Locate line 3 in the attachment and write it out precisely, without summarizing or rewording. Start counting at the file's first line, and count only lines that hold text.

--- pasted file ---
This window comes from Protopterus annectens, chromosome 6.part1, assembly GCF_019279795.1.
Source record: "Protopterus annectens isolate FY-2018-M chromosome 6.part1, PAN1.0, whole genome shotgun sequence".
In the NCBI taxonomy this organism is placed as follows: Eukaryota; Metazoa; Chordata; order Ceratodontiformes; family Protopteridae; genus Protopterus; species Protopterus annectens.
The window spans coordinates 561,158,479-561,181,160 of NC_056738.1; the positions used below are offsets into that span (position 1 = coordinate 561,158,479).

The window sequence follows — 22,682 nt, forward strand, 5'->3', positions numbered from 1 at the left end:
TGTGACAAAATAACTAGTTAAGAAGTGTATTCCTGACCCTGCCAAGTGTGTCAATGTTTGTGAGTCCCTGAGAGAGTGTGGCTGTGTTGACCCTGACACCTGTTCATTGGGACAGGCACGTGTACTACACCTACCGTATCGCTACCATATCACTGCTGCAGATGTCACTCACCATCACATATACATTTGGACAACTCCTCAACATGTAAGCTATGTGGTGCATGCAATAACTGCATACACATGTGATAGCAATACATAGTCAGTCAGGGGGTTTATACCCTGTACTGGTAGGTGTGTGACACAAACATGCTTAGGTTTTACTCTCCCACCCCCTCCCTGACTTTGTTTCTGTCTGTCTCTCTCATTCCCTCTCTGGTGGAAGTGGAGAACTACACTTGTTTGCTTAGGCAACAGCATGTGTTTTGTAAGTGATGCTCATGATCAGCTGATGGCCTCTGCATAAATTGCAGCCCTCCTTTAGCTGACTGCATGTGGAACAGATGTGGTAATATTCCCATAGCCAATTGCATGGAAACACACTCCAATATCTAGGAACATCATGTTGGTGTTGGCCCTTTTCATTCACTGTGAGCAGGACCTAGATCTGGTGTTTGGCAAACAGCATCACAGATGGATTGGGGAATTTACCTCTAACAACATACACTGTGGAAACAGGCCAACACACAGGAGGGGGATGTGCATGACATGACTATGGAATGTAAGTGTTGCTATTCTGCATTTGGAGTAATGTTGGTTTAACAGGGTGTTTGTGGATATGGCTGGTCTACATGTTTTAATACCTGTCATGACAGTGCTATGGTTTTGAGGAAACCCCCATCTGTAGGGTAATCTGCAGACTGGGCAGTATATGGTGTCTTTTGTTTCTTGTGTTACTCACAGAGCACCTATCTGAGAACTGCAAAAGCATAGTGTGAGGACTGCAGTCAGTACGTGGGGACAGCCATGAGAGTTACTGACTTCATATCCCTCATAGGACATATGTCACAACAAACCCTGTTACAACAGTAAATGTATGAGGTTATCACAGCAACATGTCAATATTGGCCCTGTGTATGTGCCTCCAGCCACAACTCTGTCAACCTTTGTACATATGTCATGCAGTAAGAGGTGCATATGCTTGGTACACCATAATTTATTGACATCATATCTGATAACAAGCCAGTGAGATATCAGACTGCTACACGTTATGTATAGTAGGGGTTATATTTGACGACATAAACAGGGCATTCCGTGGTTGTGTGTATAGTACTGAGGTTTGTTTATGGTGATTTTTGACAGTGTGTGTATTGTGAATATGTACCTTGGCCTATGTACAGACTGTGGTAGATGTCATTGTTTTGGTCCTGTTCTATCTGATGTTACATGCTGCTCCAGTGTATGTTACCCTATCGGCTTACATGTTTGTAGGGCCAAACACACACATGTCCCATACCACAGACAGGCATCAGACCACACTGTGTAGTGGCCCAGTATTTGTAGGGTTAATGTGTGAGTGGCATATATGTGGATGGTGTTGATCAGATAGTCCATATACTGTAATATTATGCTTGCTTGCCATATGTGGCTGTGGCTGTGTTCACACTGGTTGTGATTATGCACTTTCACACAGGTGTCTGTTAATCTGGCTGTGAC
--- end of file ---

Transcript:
In the NCBI taxonomy this organism is placed as follows: Eukaryota; Metazoa; Chordata; order Ceratodontiformes; family Protopteridae; genus Protopterus; species Protopterus annectens.